Are you struggling with bad credit? If so, you’re not alone. In 2021, 11.1 percent of Americans have a “Poor” FICO score.

This impacts your ability to qualify for loans. The credit score agencies vary between states. Yet, 90 percent of U.S. credit decisions rely on FICO scores.

Keep reading to learn more about credit scores and how to work toward a better score.

The Consequences of a Bad Credit Score?

The Consequences of a Bad Credit Score

Lenders use The Fair Isaac Corporation (FICO) and other factors to assess a borrower’s risk. FICO considers a credit score between 300 and 579 as “very poor”.

Lenders may deny your application. Or, they may extend credit but charge extra fees or require a deposit.

Auto and home insurance premiums may be higher. Utility companies often charge deposits before connecting services. Personal loans and credit cards have set higher interest rates.

How to Calculate Your Credit Score

FICO evaluates five different areas and gives each category a different weight. The following explains the FICO credit score.

Payment History (35 percent)

They check for on-time credit payments, a history of bankruptcy, or collection actions. The company also counts the number of late or missed payments.

Total Money Owed (30 percent)

FICO compares the ratio of debt to the amount of available credit. Maxing out all your credit cards will lower your score.

Years of Credit History (15 percent)

In general, the longer you’ve used credit and consistently paid it off, the better your score. Short credit histories are okay if you’re making on-time payments.

Mix of Credit (10 percent)

It’s better to have several credit accounts. This includes credit cards, auto loans, mortgages, and loans, for example.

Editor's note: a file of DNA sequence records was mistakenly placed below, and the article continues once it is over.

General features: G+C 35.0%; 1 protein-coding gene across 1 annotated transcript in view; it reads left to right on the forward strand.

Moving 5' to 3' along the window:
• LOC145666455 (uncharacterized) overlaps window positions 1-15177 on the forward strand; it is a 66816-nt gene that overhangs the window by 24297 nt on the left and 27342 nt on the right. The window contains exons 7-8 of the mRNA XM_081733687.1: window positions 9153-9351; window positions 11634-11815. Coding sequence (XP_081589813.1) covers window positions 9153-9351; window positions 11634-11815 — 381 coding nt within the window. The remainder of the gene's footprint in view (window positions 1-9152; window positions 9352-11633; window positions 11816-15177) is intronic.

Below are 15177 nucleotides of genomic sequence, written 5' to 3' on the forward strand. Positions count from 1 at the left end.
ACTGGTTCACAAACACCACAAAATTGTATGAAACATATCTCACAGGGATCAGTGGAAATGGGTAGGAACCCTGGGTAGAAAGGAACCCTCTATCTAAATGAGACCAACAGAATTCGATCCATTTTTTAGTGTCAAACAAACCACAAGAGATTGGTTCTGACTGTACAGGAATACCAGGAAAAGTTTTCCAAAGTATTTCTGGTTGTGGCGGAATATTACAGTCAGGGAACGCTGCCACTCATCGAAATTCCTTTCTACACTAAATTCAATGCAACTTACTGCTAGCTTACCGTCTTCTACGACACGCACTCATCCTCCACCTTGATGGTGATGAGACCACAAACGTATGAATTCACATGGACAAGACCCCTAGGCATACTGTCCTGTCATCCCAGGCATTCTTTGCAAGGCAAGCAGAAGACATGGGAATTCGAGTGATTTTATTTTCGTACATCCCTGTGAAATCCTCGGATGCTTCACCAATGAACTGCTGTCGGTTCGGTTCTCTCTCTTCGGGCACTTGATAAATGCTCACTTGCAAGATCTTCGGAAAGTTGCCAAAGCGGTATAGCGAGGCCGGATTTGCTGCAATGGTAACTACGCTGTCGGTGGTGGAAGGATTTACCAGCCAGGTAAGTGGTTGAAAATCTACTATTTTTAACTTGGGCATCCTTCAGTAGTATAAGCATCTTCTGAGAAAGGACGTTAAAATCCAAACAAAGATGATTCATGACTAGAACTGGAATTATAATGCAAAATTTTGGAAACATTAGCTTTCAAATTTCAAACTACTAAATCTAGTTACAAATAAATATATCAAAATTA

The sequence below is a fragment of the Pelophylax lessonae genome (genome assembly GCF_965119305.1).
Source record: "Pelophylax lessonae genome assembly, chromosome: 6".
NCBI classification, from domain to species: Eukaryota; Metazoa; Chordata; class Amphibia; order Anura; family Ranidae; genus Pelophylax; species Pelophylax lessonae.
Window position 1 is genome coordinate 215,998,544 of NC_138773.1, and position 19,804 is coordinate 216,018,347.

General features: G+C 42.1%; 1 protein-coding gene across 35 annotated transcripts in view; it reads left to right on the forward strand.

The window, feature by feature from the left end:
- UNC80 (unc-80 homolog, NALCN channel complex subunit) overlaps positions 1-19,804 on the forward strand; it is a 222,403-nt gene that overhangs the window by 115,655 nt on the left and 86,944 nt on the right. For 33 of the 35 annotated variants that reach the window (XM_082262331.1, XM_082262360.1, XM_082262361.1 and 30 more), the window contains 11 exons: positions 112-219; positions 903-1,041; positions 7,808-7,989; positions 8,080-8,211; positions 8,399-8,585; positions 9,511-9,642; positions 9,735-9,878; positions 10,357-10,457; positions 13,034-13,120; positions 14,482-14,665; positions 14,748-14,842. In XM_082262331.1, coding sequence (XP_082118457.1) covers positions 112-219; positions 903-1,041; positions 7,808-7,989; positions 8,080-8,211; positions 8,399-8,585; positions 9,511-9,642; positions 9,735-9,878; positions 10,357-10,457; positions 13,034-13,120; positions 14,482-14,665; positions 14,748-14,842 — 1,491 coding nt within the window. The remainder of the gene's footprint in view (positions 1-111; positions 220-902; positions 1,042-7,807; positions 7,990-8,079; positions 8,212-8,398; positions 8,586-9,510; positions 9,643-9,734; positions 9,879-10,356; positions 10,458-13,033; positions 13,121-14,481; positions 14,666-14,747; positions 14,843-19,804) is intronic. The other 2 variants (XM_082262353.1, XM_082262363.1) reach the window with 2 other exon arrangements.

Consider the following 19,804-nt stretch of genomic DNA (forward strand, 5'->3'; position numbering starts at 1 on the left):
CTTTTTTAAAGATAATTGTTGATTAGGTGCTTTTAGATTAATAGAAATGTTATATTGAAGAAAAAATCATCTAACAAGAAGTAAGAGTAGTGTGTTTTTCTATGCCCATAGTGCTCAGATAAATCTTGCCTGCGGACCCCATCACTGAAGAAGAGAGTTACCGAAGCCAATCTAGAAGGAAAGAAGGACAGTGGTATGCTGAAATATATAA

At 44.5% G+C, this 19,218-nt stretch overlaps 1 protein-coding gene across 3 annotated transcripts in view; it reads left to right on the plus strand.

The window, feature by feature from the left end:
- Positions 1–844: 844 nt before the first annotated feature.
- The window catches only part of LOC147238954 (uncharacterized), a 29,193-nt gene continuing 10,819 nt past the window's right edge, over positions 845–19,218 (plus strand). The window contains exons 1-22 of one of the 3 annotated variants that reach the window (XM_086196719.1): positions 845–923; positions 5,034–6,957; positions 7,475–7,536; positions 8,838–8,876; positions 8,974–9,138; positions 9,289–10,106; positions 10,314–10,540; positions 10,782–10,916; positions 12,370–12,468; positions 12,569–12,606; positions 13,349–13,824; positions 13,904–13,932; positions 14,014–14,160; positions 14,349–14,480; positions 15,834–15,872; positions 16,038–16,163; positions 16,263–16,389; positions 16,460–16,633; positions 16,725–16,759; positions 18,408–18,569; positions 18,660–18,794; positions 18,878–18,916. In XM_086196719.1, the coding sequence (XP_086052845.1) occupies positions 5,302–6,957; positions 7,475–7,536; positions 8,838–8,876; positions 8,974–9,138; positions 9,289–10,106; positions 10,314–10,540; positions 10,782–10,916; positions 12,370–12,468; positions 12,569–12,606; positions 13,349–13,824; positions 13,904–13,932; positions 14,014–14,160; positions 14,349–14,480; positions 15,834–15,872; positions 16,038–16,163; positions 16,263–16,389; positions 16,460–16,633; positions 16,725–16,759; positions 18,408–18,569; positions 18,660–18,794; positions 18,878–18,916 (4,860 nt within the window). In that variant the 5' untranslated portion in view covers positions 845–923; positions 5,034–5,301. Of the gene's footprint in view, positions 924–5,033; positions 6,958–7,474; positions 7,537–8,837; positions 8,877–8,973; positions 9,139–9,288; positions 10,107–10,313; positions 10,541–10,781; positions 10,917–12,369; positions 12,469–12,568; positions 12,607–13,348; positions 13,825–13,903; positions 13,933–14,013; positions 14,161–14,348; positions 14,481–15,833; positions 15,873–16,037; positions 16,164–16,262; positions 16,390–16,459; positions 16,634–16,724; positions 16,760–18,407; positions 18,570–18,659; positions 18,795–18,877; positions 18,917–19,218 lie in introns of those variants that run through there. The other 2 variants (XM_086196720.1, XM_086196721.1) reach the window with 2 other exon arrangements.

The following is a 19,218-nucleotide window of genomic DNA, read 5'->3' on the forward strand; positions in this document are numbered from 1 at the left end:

New Credit (10 percent)

If you recently opened a lot of new credit accounts, you’re seen as a risk. This lowers your FICO score.

Financial Goals

Financial Goals

It’s key to know that credit use and payment history are the biggest factors affecting your score. Strive to use less than 30 percent of your credit limits. The following are three approaches to raising your credit score.

Secured Credit Card

OpenSky® Secure Visa® Credit Card doesn’t require a credit check. Capital One® offers a Secured card after a deposit of $49, $99, or $200 based on your score. Make small purchases on the card and pay it off on time each month.

Credit-Builder Loans

Often credit unions or community banks offer credit-builder loans. First, you pay the total amount of the “loan”. Once paid, they give you the money and report your payments to the major credit agencies.

Be an Authorized User

Do you know someone with a good on-time payment history and low credit? Ask them to let you be an authorized user on their account.

This gives you a credit card to use. Keep a low balance and pay it off every month on time.

Talk to a Financial Advisor

Consider talking to a financial advisor. For example, this resource agency offers a 4-step process.

They provide a free analysis and consultation to discuss your financial goals. If you sign up with their service, they’ll complete a full audit of your credit reports.

Next, they add primary tradelines to your credit reports. This can include rent payments and revolving accounts.

They’ll also increase your credit limits. Last, they help you take steps to improve your score which may include getting a loan.

Looking to Raise Your Credit Score?

Looking to Raise Your Credit Score

Improving your bad credit score takes work. You must reduce expenses and save money. This site has articles to help meet these goals.

Bookmark our page today to keep up with the latest tips.

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